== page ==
The report, titled Young Adults and Money Management, shows 85% of young people wish they had been taught more about money management while they were at school.
Jane Goodland, responsible business director at Old Mutual Wealth, says the report highlights the need for financial education to be taught as part of the primary national curriculum in a way which goes beyond numeracy.
“We know that our behaviours and attitudes toward money are shaped at a young age,” said Goodland responding to the report.
“This research shows that young people feel social pressure to match the spending power of their peers. In other words, the desire to ‘keep up with the Joneses’ forms at an early age. And while most young people are budgeting, they are only doing so over the short-term and manage their money week-to-week or from one pay cheque to the next.”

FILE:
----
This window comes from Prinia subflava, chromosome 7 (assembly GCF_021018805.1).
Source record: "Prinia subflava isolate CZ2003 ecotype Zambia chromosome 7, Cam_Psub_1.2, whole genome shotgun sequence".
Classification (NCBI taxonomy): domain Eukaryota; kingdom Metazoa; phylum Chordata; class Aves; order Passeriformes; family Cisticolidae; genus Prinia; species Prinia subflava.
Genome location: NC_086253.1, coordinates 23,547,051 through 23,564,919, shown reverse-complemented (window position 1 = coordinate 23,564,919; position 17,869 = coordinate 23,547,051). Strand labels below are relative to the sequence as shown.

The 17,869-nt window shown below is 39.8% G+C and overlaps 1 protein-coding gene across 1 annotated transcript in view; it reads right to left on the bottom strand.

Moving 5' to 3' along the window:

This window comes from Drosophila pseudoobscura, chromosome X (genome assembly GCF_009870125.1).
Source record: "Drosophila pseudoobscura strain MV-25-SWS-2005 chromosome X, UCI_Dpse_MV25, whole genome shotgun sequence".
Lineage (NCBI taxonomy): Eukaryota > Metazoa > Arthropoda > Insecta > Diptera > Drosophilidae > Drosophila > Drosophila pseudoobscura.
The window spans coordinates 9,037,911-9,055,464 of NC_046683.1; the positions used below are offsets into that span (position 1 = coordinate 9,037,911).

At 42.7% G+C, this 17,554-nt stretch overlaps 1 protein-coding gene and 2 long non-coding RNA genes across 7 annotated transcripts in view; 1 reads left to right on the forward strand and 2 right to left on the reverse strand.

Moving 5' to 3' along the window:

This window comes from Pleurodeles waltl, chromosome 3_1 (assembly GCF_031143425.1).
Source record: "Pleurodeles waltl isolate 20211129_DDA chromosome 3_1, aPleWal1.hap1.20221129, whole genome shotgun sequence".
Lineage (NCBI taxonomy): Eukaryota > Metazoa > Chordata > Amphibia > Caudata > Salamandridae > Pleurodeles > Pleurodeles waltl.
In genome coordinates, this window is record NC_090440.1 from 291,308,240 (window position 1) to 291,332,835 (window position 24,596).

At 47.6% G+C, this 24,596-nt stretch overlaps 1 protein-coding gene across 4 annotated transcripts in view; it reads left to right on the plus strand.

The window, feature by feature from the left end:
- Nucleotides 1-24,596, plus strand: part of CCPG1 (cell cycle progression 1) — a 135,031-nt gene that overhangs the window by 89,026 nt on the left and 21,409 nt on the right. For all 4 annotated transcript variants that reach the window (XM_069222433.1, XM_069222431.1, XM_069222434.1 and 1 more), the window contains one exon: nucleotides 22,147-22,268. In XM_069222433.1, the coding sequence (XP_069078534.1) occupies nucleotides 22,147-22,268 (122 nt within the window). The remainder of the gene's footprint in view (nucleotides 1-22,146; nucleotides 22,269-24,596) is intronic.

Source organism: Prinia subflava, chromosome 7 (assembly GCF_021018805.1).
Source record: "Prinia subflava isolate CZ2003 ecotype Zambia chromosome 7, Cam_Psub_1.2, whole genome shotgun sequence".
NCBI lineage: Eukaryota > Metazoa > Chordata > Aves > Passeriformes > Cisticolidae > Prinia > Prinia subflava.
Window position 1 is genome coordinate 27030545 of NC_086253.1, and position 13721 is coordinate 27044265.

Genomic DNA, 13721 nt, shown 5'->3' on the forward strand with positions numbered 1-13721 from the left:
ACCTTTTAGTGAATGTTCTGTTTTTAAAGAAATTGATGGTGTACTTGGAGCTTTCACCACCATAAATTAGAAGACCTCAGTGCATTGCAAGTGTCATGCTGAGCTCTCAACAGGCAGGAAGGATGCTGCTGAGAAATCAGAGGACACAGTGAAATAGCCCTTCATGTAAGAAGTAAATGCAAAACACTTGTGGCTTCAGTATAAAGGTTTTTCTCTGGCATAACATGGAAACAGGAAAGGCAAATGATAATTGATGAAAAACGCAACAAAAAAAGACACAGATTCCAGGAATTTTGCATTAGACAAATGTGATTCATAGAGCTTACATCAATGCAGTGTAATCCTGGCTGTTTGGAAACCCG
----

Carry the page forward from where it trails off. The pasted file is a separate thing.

Old Mutual is calling on the government to put financial education on the primary and secondary curriculum.
Goodland argues: “Unless financial education is embedded in the curriculum at both secondary and primary school level, young peoples’ financial attitudes can only be informed through their friends and family, meaning bad habits are passed on between generations and young people are left without the right tools to make truly independent financial choices.”
The government has countered that they are funding more maths for all, with the chancellor announcing a package of funding for the initiative in the Autumn Budget.
However, according to Goodland this misses the crucial point – financial education is not just about numeracy. The research highlights that three-quarters (72%) say that self-control is more important than knowledge when it comes to managing money and said that organising and planning ahead were also important aspects.
“While basic numeracy skills are helpful for budgeting and saving, this report highlights that many of our financial habits are in fact motivated by our attitudes and behaviours learned at a young age,” she said.
According to MAS, use of credit was the top priority area which young adults said they wanted to know more about. The top three tips in credit, investments, pensions and budgeting were:
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